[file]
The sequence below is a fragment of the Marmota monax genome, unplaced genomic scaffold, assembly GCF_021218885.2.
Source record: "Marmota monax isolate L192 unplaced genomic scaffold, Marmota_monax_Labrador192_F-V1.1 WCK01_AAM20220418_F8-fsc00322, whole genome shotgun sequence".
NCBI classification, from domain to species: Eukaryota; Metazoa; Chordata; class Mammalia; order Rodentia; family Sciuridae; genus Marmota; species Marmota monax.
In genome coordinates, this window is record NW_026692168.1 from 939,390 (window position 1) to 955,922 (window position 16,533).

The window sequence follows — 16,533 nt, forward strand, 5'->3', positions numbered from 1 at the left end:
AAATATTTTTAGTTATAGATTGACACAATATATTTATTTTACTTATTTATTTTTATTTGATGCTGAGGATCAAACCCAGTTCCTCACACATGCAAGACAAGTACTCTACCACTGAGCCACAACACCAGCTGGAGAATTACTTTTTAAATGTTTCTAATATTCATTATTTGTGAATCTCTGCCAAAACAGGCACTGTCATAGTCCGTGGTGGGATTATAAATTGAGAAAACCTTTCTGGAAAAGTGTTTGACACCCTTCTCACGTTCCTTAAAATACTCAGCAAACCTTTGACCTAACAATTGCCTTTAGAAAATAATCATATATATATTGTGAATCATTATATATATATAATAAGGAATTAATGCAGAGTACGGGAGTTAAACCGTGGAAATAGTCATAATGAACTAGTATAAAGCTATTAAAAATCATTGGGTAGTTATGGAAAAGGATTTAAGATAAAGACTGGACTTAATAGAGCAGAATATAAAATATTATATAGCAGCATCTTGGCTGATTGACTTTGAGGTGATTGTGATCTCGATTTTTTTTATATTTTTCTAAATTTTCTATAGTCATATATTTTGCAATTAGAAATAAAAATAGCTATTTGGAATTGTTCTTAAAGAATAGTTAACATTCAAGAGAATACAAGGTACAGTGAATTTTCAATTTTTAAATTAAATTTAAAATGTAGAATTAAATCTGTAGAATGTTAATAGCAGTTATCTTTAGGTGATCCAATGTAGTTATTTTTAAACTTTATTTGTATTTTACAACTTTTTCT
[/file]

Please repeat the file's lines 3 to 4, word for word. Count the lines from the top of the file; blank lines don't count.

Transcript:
NCBI classification, from domain to species: Eukaryota; Metazoa; Chordata; class Mammalia; order Rodentia; family Sciuridae; genus Marmota; species Marmota monax.
In genome coordinates, this window is record NW_026692168.1 from 939,390 (window position 1) to 955,922 (window position 16,533).